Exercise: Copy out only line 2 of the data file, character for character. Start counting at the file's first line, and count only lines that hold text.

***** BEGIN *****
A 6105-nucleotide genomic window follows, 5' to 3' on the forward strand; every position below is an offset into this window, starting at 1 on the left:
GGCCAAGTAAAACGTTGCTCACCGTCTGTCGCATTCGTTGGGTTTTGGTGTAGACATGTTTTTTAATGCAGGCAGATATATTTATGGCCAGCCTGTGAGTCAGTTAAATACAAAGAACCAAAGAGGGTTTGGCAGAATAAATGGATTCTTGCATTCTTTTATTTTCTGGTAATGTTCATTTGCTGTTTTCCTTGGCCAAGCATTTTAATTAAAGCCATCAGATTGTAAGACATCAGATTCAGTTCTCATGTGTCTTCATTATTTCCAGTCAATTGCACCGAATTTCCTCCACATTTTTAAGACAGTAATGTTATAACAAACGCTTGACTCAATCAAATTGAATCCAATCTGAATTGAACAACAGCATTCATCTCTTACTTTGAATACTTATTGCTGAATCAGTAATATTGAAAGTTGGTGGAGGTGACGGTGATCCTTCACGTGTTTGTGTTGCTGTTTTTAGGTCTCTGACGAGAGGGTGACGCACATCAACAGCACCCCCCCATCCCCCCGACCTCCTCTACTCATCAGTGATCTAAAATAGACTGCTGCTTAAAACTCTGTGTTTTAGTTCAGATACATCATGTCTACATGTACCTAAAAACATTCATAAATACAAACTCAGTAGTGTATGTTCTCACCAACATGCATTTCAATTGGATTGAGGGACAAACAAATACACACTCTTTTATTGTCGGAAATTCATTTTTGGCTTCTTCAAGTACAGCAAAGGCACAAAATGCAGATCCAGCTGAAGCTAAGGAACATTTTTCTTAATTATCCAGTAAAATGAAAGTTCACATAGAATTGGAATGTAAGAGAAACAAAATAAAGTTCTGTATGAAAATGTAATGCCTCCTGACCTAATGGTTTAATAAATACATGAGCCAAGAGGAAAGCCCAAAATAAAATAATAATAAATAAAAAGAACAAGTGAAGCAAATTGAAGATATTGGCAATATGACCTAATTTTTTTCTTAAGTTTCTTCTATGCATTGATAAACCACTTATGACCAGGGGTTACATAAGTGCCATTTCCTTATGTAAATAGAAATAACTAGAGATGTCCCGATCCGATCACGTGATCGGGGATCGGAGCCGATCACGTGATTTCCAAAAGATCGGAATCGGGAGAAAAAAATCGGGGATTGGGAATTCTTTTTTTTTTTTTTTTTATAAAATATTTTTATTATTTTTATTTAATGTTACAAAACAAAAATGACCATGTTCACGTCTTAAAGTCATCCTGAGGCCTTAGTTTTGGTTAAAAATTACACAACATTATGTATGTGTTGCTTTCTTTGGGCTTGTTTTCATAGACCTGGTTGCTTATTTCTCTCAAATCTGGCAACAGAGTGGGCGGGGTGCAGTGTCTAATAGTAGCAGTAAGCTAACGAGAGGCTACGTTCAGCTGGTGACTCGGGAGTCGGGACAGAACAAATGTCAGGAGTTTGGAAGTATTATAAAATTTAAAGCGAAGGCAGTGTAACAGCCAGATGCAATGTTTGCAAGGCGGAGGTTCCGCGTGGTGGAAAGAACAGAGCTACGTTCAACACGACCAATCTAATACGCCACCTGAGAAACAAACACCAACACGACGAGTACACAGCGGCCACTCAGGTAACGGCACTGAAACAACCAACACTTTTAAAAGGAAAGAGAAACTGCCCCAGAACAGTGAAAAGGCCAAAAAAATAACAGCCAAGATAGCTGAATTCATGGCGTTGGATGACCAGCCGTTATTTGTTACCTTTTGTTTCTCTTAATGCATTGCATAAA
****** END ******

GGCCAAGTAAAACGTTGCTCACCGTCTGTCGCATTCGTTGGGTTTTGGTGTAGACATGTTTTTTAATGCAGGCAGATATATTTATGGCCAGCCTGTGAGTCAGTTAAATACAAAGAACCAAAGAGGGTTTGGCAGAATAAATGGATTCTTGCATTCTTTTATTTTCTGGTAATGTTCATTTGCTGTTTTCCTTGGCCAAGCATTTTAATTAAAGCCATCAGATTGTAAGACATCAGATTCAGTTCTCATGTGTCTTCATTATTTCCAGTCAATTGCACCGAATTTCCTCCACATTTTTAAGACAGTAATGTTATAACAAACGCTTGACTCAATCAAATTGAATCCAATCTGAATTGAACAACAGCATTCATCTCTTACTTTGAATACTTATTGCTGAATCAGTAATATTGAAAGTTGGTGGAGGTGACGGTGATCCTTCACGTGTTTGTGTTGCTGTTTTTAGGTCTCTGACGAGAGGGTGACGCACATCAACAGCACCCCCCCATCCCCCCGACCTCCTCTACTCATCAGTGATCTAAAATAGACTGCTGCTTAAAACTCTGTGTTTTAGTTCAGATACATCATGTCTACATGTACCTAAAAACATTCATAAATACAAACTCAGTAGTGTATGTTCTCACCAACATGCATTTCAATTGGATTGAGGGACAAACAAATACACACTCTTTTATTGTCGGAAATTCATTTTTGGCTTCTTCAAGTACAGCAAAGGCACAAAATGCAGATCCAGCTGAAGCTAAGGAACATTTTTCTTAATTATCCAGTAAAATGAAAGTTCACATAGAATTGGAATGTAAGAGAAACAAAATAAAGTTCTGTATGAAAATGTAATGCCTCCTGACCTAATGGTTTAATAAATACATGAGCCAAGAGGAAAGCCCAAAATAAAATAATAATAAATAAAAAGAACAAGTGAAGCAAATTGAAGATATTGGCAATATGACCTAATTTTTTTCTTAAGTTTCTTCTATGCATTGATAAACCACTTATGACCAGGGGTTACATAAGTGCCATTTCCTTATGTAAATAGAAATAACTAGAGATGTCCCGATCCGATCACGTGATCGGGGATCGGAGCCGATCACGTGATTTCCAAAAGATCGGAATCGGGAGAAAAAAATCGGGGATTGGGAATTCTTTTTTTTTTTTTTTTTATAAAATATTTTTATTATTTTTATTTAATGTTACAAAACAAAAATGACCATGTTCACGTCTTAAAGTCATCCTGAGGCCTTAGTTTTGGTTAAAAATTACACAACATTATGTATGTGTTGCTTTCTTTGGGCTTGTTTTCATAGACCTGGTTGCTTATTTCTCTCAAATCTGGCAACAGAGTGGGCGGGGTGCAGTGTCTAATAGTAGCAGTAAGCTAACGAGAGGCTACGTTCAGCTGGTGACTCGGGAGTCGGGACAGAACAAATGTCAGGAGTTTGGAAGTATTATAAAATTTAAAGCGAAGGCAGTGTAACAGCCAGATGCAATGTTTGCAAGGCGGAGGTTCCGCGTGGTGGAAAGAACAGAGCTACGTTCAACACGACCAATCTAATACGCCACCTGAGAAACAAACACCAACACGACGAGTACACAGCGGCCACTCAGGTAACGGCACTGAAACAACCAACACTTTTAAAAGGAAAGAGAAACTGCCCCAGAACAGTGAAAAGGCCAAAAAAATAACAGCCAAGATAGCTGAATTCATGGCGTTGGATGACCAGCCGTTATTTGTTACCTTTTGTTTCTCTTAATGCATTGCATAAA